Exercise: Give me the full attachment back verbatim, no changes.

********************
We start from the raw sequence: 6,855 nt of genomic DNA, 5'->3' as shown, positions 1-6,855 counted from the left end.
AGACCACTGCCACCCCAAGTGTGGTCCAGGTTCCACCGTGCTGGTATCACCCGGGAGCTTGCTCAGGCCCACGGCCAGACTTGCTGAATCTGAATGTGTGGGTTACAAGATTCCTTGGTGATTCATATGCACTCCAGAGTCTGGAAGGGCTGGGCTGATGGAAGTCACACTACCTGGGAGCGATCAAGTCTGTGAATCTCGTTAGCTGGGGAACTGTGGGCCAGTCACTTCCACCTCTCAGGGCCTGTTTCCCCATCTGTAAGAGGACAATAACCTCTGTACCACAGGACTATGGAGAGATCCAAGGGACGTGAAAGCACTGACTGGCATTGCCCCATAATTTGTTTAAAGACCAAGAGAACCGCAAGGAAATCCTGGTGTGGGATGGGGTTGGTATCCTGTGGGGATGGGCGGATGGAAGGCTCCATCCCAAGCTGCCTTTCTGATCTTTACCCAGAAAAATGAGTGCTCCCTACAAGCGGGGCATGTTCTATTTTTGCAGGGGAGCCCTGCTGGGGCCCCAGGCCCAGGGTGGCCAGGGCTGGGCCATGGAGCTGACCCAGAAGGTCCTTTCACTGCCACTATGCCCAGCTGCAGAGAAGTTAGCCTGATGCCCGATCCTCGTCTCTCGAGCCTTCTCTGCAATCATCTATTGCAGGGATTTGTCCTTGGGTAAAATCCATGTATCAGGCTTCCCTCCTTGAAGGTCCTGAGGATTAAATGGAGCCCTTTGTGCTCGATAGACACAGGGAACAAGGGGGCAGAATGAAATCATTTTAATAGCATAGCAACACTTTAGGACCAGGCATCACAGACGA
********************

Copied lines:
We start from the raw sequence: 6,855 nt of genomic DNA, 5'->3' as shown, positions 1-6,855 counted from the left end.
AGACCACTGCCACCCCAAGTGTGGTCCAGGTTCCACCGTGCTGGTATCACCCGGGAGCTTGCTCAGGCCCACGGCCAGACTTGCTGAATCTGAATGTGTGGGTTACAAGATTCCTTGGTGATTCATATGCACTCCAGAGTCTGGAAGGGCTGGGCTGATGGAAGTCACACTACCTGGGAGCGATCAAGTCTGTGAATCTCGTTAGCTGGGGAACTGTGGGCCAGTCACTTCCACCTCTCAGGGCCTGTTTCCCCATCTGTAAGAGGACAATAACCTCTGTACCACAGGACTATGGAGAGATCCAAGGGACGTGAAAGCACTGACTGGCATTGCCCCATAATTTGTTTAAAGACCAAGAGAACCGCAAGGAAATCCTGGTGTGGGATGGGGTTGGTATCCTGTGGGGATGGGCGGATGGAAGGCTCCATCCCAAGCTGCCTTTCTGATCTTTACCCAGAAAAATGAGTGCTCCCTACAAGCGGGGCATGTTCTATTTTTGCAGGGGAGCCCTGCTGGGGCCCCAGGCCCAGGGTGGCCAGGGCTGGGCCATGGAGCTGACCCAGAAGGTCCTTTCACTGCCACTATGCCCAGCTGCAGAGAAGTTAGCCTGATGCCCGATCCTCGTCTCTCGAGCCTTCTCTGCAATCATCTATTGCAGGGATTTGTCCTTGGGTAAAATCCATGTATCAGGCTTCCCTCCTTGAAGGTCCTGAGGATTAAATGGAGCCCTTTGTGCTCGATAGACACAGGGAACAAGGGGGCAGAATGAAATCATTTTAATAGCATAGCAACACTTTAGGACCAGGCATCACAGACGA